Designing for “one” audience was never my goal, because the game would become too niche and specific for a certain type of gameplay. What made Hunter: The Vigil First Edition a great game was that it stood apart from the other gamelines because of its perspective, its opportunity for social, mental, and physical conflict, and its ability to give players and Storytellers flexibility to create new setting and rules that fit their aesthetic with its toolkit mentality. Hunter: The Vigil is a game about being the underdog in a world rife with unspeakable and unknowable horrors. Most hunters have no idea what they’re fighting or don’t know much about the supernatural, but they’re doing their best anyway to deal with the supernatural for a variety of reasons. They win. They lose. They keep holding a candle to the dark. Sometimes, a “monster” could be a ghost haunting a house or a zombie creeping around in a cemetery. Other times, the “horror” could be a false alarm or a terrible human being instead. Even then, their job isn’t always clear cut. Hunters might question the definition of “monster” when their friend turns out to be a vampire. Other times, that line is clear and distinct. When it’s not, well… That has the makings of a powerful, narrative moment.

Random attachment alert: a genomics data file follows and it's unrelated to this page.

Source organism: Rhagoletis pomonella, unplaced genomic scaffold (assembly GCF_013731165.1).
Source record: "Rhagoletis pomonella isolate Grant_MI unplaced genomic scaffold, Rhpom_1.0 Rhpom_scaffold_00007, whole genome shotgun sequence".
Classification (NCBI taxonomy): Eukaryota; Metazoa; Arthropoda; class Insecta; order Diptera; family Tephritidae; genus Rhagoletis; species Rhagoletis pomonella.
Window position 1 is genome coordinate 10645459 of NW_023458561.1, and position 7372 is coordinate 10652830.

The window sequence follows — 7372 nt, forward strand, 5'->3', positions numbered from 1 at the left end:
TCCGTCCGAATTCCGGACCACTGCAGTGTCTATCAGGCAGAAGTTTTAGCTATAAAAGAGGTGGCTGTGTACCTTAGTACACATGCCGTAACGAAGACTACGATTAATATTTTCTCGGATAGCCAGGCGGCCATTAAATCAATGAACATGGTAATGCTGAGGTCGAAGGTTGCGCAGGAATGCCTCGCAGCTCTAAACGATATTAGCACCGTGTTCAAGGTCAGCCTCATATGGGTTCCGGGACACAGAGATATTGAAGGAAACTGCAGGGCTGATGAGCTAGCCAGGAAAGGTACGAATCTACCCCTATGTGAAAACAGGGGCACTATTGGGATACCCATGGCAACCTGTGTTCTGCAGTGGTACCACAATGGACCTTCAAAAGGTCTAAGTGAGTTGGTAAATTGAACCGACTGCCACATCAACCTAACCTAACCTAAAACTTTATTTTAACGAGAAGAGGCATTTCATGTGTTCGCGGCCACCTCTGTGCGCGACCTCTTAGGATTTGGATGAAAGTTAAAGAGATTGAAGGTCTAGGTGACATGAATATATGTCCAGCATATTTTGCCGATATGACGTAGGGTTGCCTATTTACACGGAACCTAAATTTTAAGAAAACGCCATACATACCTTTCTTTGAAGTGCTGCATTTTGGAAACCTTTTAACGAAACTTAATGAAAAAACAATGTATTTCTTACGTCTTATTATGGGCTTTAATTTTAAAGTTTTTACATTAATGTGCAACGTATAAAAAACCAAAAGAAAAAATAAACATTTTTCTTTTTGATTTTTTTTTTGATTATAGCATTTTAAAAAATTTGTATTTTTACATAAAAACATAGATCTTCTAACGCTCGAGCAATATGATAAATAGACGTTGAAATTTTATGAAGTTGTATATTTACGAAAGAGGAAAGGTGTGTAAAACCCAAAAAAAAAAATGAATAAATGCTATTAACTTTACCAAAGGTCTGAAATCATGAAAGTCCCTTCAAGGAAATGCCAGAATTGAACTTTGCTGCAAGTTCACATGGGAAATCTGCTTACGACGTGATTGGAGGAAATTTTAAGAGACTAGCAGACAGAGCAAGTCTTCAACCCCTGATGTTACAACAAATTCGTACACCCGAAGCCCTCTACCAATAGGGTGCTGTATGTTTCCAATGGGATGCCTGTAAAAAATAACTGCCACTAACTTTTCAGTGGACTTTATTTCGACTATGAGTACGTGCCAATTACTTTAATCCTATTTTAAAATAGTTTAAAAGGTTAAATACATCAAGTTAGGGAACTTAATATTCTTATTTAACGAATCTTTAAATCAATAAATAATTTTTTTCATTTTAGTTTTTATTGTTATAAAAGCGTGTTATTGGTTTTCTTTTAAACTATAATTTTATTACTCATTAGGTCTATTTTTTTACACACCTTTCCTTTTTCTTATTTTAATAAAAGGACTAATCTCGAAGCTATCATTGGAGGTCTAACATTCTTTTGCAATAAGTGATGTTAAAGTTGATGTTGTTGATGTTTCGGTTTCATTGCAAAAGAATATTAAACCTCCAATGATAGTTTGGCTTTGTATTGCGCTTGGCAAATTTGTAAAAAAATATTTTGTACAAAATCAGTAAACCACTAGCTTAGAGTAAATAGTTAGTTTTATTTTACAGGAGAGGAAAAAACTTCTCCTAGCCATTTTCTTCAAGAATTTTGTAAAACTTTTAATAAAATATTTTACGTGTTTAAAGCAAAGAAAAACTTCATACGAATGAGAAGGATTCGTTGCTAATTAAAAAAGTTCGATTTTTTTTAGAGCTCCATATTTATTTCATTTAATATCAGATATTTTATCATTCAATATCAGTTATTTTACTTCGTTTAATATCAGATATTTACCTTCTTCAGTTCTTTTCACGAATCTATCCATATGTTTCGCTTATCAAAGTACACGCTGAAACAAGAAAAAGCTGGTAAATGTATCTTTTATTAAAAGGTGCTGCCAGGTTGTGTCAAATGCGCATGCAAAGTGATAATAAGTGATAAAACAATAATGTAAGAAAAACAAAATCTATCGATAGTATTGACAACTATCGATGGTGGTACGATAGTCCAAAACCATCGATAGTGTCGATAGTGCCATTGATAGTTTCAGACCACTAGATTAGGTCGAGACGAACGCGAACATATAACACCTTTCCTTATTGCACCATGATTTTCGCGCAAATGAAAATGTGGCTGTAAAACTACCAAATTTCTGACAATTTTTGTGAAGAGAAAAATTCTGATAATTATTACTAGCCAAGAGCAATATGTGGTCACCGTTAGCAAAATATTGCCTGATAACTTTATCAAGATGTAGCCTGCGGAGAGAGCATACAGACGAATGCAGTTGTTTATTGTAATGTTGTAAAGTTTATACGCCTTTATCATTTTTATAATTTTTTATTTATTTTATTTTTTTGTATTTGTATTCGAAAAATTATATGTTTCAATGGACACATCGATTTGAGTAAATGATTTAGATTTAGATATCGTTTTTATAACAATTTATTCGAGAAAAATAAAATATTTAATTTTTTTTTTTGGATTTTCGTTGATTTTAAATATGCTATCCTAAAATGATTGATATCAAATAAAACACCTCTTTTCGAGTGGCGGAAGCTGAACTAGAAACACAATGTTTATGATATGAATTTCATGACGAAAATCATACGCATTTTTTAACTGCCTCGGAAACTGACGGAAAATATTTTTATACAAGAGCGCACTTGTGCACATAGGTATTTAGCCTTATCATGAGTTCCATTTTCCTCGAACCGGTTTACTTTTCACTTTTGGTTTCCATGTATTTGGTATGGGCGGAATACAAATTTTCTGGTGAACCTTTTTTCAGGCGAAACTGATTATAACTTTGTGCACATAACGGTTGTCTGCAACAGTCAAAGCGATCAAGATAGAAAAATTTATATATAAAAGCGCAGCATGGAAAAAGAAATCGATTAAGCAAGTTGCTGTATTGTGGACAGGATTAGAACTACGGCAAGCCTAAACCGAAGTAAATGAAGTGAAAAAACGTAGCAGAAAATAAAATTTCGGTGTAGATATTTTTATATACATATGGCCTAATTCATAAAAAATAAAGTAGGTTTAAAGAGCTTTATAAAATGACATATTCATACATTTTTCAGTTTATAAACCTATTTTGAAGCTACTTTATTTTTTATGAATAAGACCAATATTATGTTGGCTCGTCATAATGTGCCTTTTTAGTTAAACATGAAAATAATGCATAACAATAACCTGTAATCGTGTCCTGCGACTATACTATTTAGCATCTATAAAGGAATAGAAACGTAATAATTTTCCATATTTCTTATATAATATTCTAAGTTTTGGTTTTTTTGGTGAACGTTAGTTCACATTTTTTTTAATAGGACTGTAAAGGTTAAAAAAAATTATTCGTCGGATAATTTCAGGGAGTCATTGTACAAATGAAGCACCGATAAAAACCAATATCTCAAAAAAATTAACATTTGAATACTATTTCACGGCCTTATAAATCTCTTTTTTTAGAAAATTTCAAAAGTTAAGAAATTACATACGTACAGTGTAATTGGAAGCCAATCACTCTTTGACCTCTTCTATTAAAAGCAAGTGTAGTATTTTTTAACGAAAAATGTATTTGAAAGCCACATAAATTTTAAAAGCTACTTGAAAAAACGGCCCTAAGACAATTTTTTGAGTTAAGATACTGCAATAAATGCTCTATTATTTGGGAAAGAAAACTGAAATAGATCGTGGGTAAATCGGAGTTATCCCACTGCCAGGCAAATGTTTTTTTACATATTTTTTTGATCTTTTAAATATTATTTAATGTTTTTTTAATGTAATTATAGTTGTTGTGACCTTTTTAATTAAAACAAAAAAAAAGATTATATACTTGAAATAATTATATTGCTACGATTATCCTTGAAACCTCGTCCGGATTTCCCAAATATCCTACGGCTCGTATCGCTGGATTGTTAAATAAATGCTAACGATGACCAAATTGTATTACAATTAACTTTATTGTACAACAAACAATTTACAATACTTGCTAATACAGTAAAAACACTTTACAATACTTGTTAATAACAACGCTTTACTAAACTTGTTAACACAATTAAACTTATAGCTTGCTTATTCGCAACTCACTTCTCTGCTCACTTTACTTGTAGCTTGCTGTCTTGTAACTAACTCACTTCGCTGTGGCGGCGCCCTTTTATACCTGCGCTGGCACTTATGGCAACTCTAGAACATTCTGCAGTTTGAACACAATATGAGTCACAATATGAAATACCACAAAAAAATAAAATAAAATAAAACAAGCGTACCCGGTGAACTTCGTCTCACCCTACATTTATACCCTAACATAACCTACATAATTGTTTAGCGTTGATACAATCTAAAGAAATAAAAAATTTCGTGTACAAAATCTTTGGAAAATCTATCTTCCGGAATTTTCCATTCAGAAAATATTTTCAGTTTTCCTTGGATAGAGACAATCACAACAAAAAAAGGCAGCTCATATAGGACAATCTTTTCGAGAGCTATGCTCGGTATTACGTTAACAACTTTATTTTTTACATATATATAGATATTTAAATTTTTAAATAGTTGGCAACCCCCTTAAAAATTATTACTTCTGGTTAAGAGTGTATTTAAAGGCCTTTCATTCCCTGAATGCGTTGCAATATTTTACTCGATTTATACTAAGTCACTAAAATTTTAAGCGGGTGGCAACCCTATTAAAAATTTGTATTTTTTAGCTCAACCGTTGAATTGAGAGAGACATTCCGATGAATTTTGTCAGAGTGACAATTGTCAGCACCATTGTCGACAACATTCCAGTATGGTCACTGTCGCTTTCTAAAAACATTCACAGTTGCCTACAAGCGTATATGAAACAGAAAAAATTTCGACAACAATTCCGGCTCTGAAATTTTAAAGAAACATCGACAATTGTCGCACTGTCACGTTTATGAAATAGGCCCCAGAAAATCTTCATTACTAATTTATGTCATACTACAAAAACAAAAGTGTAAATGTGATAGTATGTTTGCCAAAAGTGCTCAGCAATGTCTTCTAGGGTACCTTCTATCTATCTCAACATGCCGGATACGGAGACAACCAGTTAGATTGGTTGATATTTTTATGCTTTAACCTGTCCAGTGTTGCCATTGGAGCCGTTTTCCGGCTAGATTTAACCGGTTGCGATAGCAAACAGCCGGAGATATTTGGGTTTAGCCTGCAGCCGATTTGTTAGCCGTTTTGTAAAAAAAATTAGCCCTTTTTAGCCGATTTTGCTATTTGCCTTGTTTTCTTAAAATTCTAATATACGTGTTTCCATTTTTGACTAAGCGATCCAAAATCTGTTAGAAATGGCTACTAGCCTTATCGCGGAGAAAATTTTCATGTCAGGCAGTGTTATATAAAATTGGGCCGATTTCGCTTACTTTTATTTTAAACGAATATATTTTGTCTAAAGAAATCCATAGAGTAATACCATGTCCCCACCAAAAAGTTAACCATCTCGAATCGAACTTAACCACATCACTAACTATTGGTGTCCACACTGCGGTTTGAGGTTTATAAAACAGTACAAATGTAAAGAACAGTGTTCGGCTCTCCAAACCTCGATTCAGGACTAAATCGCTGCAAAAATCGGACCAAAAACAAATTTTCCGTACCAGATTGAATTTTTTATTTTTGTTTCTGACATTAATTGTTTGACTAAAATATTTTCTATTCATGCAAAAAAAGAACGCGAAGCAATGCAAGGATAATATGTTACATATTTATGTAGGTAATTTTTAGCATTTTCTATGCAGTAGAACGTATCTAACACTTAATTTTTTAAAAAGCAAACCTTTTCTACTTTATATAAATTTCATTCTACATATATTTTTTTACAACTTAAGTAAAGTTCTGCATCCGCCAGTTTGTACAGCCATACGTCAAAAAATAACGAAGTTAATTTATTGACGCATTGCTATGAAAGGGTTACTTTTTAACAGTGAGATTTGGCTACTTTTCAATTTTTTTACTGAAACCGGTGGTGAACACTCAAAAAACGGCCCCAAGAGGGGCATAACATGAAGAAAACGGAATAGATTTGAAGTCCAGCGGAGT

The grey areas of Hunter are spaces that I personally enjoy, because these have the potential for amazing storytelling that aren’t just about lighting everything on fire. (Though that’s fun, too.) Monster hunting is a challenging type of game to maintain week after week, because you always run the risk of being too repetitive or pushing players too hard, too fast. To that end, the game offers multiple types of conflict and examples of antagonists that may tap into a hunter’s need to investigate, research, or strategize before confronting them. The social component of Hunter is also very strong, because depending upon which tier you play, you’ll glean more about what you’re up against from your peers. There are three distinct tiers of gameplay: at tier one, you’re playing a gritty game with a group of friends who don’t know much other than “they’re out there”. At tier two, you have more support and the backing of a group called a compact. Each compact tends to operate regionally, as opposed to globally, but could have isolated groups in different areas. The compact knows more about the supernatural than tier one, but tier two hunters still need to get their hands dirty to figure out what’s behind those spooky power outages. They just have more support and resources to hunt, compare notes, etc. At tier three, hunters have convinced themselves that they need to empower themselves to fight fire with fire. Endowments, which are conspiracy-related gifts to their members, equip hunters with supernatural powers to deal with the darkness. Greater powers also invites more bureaucracy and goals that are often shaped by what the conspiracy leaders want from its members.